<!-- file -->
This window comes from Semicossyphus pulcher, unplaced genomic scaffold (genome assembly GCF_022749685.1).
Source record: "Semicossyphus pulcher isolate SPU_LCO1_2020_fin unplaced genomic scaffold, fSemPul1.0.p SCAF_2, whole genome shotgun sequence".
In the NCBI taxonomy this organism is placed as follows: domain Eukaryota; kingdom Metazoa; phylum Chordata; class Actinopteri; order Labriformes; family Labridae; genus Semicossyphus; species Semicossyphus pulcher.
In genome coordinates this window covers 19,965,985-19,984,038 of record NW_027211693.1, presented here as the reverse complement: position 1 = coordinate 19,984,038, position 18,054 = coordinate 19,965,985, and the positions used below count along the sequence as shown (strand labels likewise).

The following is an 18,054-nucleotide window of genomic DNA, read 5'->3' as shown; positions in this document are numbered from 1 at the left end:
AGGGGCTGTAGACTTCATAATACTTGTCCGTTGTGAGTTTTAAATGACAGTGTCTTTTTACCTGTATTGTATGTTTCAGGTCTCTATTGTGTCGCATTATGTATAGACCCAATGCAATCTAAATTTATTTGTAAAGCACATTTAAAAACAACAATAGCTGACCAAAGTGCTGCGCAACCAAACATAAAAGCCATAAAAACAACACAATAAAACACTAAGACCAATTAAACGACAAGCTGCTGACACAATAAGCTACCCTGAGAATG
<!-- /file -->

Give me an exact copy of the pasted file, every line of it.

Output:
This window comes from Semicossyphus pulcher, unplaced genomic scaffold (genome assembly GCF_022749685.1).
Source record: "Semicossyphus pulcher isolate SPU_LCO1_2020_fin unplaced genomic scaffold, fSemPul1.0.p SCAF_2, whole genome shotgun sequence".
In the NCBI taxonomy this organism is placed as follows: domain Eukaryota; kingdom Metazoa; phylum Chordata; class Actinopteri; order Labriformes; family Labridae; genus Semicossyphus; species Semicossyphus pulcher.
In genome coordinates this window covers 19,965,985-19,984,038 of record NW_027211693.1, presented here as the reverse complement: position 1 = coordinate 19,984,038, position 18,054 = coordinate 19,965,985, and the positions used below count along the sequence as shown (strand labels likewise).

The following is an 18,054-nucleotide window of genomic DNA, read 5'->3' as shown; positions in this document are numbered from 1 at the left end:
AGGGGCTGTAGACTTCATAATACTTGTCCGTTGTGAGTTTTAAATGACAGTGTCTTTTTACCTGTATTGTATGTTTCAGGTCTCTATTGTGTCGCATTATGTATAGACCCAATGCAATCTAAATTTATTTGTAAAGCACATTTAAAAACAACAATAGCTGACCAAAGTGCTGCGCAACCAAACATAAAAGCCATAAAAACAACACAATAAAACACTAAGACCAATTAAACGACAAGCTGCTGACACAATAAGCTACCCTGAGAATG